Ask what hypocrisies in the church are most distressing to those who bring it up. Ask if they have ever felt judged by particular Christians and how it made them feel. You might even share your own personal experiences about times when you were hurt by hypocrites in the church, or the pain you experienced when a Christian sister or brother judged you unfairly.
If your dialogue is going well, you might ask them if they see their friends demonstrating hypocrisy on Instagram, Tik-Tok, or other social media to project images that aren’t true to get approval, affirmation, or applause.
Explain That’s Why Jesus Came
Without excusing hypocrites in the church, ask if hypocrisy and judging others are universal problems, or ones they struggle with themselves. Be sure to “fess” up to these struggles in your own life. Then ask, “Could it be that you’ve hit on the very reason why Jesus had to come to earth?” Here’s the key point: your answers should always lead toward the gospel.
Emphasize Forgiveness over Perfection
Hopefully, you can get permission to share how Jesus came to solve the problem through his death, burial, and resurrection. How He too was the victim of hypocritical religious folks, and suffered from their unfair accusations. How both religious leaders and Roman officials put him through a kangaroo trial and nailed him to a cross. How he took all of our sins—all our hypocrisies, lies, cruelties, false accusations—upon himself, and paid the penalty for them. And how, because he lived a perfect life on our behalf, and died the ultimate death for our sins, God has declared us righteous. We aren’t perfect, we are just forgiven. If the Holy Spirit leads, invite this person to trust in Christ’s work.
Distinguish Between Salvation and Sanctification
Just because Christ declares us righteous, doesn’t mean we are always righteous in our actions. As long as we have the old sinful flesh, we will never get it fully right. Hopefully, as we yield more and more to the Holy Spirit, we will be less and less hypocritical and judgmental. After all, we’ve been predestined to be conformed to the image of Jesus. But we don’t get there overnight, or even all the way until we are glorified in heaven. It’s important that we make this essential biblical teaching clear.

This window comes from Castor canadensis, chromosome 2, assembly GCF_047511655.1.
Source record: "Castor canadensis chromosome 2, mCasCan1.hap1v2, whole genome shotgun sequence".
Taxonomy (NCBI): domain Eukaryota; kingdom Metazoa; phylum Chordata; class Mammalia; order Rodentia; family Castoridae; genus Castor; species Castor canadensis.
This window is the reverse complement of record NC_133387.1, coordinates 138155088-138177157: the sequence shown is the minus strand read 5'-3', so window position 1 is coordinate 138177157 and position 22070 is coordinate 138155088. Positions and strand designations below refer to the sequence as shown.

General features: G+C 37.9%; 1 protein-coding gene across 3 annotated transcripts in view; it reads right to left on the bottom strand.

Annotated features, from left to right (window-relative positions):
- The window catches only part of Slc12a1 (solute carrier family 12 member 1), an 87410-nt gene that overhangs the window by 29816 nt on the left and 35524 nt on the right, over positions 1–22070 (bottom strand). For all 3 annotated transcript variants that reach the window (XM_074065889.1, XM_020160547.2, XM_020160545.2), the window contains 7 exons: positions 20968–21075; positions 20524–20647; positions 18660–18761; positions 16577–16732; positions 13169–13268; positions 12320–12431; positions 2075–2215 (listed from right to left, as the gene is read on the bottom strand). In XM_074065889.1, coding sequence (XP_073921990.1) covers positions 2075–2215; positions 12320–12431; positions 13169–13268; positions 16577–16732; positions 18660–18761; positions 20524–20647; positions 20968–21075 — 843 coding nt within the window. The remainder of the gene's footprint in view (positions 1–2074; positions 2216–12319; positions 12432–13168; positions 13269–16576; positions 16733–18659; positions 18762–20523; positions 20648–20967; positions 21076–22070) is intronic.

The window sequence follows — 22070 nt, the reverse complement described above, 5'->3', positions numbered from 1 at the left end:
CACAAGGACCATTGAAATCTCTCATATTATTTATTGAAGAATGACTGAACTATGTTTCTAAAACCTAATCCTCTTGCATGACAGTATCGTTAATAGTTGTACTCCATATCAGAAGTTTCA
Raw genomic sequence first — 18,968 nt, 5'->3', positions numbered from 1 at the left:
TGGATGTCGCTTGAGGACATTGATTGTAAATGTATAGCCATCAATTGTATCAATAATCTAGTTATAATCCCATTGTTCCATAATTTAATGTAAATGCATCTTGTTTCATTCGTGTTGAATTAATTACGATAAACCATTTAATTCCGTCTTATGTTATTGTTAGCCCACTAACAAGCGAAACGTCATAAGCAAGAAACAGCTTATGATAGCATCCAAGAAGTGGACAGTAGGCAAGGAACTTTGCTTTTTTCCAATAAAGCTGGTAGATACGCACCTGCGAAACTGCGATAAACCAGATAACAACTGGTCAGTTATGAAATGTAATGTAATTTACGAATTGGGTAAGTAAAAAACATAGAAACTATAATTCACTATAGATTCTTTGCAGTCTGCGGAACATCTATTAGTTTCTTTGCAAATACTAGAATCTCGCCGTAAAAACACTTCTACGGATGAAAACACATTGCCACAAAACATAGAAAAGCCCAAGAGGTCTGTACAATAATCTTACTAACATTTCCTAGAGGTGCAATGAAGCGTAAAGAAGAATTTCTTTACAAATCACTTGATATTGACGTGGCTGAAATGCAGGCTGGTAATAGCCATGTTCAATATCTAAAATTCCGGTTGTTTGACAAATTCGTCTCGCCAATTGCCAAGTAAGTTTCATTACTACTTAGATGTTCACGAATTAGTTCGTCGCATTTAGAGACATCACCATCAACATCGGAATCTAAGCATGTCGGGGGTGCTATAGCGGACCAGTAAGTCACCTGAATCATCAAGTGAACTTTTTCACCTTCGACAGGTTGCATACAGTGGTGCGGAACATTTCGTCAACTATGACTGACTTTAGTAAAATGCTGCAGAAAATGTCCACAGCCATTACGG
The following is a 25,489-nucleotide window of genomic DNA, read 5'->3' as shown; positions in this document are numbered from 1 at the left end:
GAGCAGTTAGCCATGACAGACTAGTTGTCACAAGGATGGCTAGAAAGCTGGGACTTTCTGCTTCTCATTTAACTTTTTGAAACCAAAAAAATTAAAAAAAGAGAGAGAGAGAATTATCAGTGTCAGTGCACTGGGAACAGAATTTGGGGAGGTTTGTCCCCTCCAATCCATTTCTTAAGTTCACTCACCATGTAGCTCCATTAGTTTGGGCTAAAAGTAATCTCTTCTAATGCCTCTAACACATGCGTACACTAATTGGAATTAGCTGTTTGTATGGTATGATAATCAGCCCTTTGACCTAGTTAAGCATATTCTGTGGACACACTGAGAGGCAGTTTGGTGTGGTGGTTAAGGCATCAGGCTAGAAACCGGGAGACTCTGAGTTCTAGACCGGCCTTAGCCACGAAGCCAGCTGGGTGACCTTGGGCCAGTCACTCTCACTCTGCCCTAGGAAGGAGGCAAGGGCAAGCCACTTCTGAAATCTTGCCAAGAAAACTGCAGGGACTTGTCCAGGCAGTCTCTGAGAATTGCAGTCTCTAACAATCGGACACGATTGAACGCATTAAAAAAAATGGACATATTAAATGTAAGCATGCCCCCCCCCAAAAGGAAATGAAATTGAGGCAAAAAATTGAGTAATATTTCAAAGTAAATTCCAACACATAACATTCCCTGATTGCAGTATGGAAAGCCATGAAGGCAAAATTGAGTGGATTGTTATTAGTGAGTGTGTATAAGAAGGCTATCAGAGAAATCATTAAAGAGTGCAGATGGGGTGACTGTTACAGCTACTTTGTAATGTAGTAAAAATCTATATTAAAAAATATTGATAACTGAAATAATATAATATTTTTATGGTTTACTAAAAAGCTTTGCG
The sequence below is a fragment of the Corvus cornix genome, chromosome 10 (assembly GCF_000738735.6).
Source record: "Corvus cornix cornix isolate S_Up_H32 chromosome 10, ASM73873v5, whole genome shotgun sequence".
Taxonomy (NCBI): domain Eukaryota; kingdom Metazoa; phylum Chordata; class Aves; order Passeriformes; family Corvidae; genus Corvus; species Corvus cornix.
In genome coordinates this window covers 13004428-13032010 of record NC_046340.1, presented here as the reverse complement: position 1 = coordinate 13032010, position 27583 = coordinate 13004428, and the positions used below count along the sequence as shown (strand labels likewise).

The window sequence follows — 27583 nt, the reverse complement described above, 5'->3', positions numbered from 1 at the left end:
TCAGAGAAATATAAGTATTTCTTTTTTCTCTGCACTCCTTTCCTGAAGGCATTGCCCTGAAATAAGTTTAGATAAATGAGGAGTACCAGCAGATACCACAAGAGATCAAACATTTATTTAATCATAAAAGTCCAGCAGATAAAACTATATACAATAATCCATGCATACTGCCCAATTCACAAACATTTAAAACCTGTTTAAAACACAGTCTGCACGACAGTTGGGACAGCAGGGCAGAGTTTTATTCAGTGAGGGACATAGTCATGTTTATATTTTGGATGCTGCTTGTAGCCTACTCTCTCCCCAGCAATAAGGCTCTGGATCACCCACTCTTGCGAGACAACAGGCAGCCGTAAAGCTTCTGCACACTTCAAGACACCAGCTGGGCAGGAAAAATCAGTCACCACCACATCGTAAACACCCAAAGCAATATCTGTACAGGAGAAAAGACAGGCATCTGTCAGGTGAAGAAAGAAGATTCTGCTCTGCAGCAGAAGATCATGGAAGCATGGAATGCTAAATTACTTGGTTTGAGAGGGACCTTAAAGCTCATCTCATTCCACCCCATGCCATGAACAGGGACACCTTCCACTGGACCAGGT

Admit some ‘Christians’ Actually Aren’t
Jesus was very clear in Matthew 23:13 – religious hypocrites will not enter his kingdom. In another place, he said, “Not everyone who calls me, ‘Lord, Lord’ will enter the kingdom of heaven” (Matthew 7:21). The Ten Boom family hid Jews in their Dutch home during the Nazi occupation. One day, their pastor rebuked Mr. Ten Boom for disobeying the Gestapo. After he left, Corrie wondered how a Christian minister could believe that it was wrong to hide Jews from being shipped off to death camps. Her father replied, “Corrie, just because a mouse is in the cookie jar, it doesn’t make him a cookie.” Just because people are in church pews, or even in church pulpits, it doesn’t necessarily make them real followers of Jesus.
The truth is, there are fewer born-again Christians than we think. Perhaps that’s the best answer to why there’s so much hypocrisy and judgmentalism in our churches. But our hope is in something better. We are willing to face the accusations of hypocrisy and judgmentalism, even from our own children and grandkids, so that we might judge ourselves, and get rid of the sins that so easily entangle.
Dr. Robert “Bob” Petterson is an author, speaker, former pastor and founder of the Legacy Imperative, a ministry devoted to inspiring, mobilizing and equipping grandparents, parents and other advocates for Millennials and Generation Z to evangelize and disciple their loved ones who are far from the Christian faith.